Organizing Notes

Bruce Gagnon is coordinator of the Global Network Against Weapons & Nuclear Power in Space. He offers his own reflections on organizing and the state of America's declining empire....

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The collapsing US military & economic empire is making Washington & NATO even more dangerous. US could not beat the Taliban but thinks it can take on China-Russia-Iran...a sign of psychopathology for sure. @BruceKGagnon

Saturday, April 01, 2023

Standing up for real peace in Austria



All 30 members of the Freedom Party, which currently is the most popular party in Austria, walked out of the National Council Hall (lower house of Austria's Parliament) on Mar. 30 in protest of a telescreened speech by Ukrainian President Volodomyr Zelensky.

Freedom Party leader Herbert Kickl said that Parliament's support for Ukraine was destroying Austria's "heritage of neutrality," reported The New York Times. The Austrian government supports Ukraine politically in the war but has not provided the nation with military aid.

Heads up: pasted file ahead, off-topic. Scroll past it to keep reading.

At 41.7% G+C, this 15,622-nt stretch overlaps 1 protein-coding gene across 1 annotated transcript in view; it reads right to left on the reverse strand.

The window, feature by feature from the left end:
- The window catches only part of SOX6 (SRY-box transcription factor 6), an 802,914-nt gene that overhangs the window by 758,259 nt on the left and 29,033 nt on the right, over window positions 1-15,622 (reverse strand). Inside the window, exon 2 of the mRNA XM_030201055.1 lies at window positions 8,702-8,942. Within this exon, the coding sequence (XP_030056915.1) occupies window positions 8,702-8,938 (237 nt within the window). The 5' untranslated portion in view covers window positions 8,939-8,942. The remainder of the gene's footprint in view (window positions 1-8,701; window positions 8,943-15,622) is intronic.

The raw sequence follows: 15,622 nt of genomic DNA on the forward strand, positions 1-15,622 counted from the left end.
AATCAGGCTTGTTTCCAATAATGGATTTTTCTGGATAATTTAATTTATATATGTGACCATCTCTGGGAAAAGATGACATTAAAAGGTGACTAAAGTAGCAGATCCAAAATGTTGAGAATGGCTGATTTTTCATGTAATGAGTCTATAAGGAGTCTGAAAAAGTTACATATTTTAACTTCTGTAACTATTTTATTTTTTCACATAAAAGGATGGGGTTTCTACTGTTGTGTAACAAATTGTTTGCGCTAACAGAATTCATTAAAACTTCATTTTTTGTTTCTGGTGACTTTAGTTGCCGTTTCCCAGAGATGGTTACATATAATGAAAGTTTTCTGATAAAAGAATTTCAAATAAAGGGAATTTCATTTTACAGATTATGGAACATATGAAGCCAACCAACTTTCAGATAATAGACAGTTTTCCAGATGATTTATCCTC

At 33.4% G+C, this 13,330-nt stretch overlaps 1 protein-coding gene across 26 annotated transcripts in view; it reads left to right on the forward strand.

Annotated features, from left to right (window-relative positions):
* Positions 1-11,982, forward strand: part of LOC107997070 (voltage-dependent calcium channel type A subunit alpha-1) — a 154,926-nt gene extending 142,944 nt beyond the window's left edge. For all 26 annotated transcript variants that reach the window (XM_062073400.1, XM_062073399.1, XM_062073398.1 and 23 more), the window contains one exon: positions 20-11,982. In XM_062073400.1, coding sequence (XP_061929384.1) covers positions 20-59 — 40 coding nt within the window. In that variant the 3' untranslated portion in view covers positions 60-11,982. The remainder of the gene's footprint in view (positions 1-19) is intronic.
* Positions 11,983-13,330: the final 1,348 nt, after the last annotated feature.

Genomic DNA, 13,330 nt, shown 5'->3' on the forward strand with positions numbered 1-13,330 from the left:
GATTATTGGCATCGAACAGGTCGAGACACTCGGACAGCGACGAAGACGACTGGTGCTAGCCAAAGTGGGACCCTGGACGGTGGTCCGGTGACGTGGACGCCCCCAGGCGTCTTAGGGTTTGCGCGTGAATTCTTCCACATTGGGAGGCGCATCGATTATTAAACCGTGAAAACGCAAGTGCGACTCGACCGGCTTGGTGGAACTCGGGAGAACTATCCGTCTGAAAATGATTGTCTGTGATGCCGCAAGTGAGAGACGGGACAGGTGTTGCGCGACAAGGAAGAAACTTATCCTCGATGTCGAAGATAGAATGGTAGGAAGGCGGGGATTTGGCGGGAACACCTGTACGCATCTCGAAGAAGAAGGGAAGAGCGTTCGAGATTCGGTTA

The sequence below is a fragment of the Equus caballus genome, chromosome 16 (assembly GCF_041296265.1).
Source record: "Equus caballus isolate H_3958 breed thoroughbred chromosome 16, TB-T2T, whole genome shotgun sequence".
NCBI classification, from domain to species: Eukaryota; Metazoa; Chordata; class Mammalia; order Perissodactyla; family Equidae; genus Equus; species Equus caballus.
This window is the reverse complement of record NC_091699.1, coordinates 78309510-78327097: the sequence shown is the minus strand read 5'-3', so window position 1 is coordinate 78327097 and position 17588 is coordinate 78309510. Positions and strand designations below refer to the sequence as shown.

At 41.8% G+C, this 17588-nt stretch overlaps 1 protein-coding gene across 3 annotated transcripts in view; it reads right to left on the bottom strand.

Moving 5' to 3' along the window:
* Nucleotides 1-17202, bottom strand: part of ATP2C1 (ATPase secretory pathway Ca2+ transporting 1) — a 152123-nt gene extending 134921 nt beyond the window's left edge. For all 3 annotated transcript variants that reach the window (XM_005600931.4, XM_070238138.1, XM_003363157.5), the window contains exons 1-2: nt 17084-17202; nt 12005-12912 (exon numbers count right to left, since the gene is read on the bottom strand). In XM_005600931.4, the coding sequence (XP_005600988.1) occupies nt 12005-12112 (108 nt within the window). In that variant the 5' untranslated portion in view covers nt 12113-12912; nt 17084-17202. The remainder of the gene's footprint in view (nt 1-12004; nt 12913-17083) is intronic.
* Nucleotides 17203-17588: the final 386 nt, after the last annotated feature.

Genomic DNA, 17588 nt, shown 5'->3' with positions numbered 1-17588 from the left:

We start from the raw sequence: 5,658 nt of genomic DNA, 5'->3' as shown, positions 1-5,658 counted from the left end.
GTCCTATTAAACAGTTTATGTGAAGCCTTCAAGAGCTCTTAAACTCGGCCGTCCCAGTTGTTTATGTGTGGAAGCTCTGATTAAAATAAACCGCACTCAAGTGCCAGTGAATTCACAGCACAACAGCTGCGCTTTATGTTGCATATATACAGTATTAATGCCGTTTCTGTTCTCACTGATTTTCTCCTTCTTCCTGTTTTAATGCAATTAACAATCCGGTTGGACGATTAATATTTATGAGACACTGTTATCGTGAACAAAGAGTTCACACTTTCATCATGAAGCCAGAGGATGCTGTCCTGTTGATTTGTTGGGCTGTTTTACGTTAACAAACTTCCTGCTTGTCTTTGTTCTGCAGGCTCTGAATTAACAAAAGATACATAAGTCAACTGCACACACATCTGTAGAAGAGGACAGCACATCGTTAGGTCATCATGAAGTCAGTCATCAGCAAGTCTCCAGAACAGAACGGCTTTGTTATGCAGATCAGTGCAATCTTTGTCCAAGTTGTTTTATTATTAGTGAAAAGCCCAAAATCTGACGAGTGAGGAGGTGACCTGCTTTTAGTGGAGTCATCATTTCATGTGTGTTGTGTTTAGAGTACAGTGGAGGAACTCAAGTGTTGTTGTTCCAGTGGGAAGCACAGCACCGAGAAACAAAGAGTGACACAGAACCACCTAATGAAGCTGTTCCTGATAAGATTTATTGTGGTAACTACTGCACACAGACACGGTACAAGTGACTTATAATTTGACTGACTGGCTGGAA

Under law, Austria is not permitted to provide military aid to foreign countries.

In 1955 the Austrian Parliament declared that the country would be permanently neutral. The state law says, "In all future times Austria will not join any military alliances and will not permit the establishment of any foreign military bases on her territory."

When the 30 Freedom Party members walked out, they placed pink and blue signs at their seats that said, "A Place for Peace" and "A Place for Neutrality."

Kickl further said, "It is sad that the FPO [Freedom Party] is the only party in Parliament that takes our everlasting neutrality seriously, thereby also standing up for peace." 

The Freedom Party is a conservative/populist political party.

According to a poll published March 11 in the Austrian magazine Profil, the Freedom Party "is now comfortably the strongest party in the Alpine republic, with 31% of the vote, followed by the Socialists (spö) at 25% and the centre-right Austrian People’s Party (övp) with 22%," reported The Economist. "If Austrians could vote directly for their chancellor, the poll showed it would be a tie between Mr Kickl and the övp’s Karl Nehammer, the incumbent."


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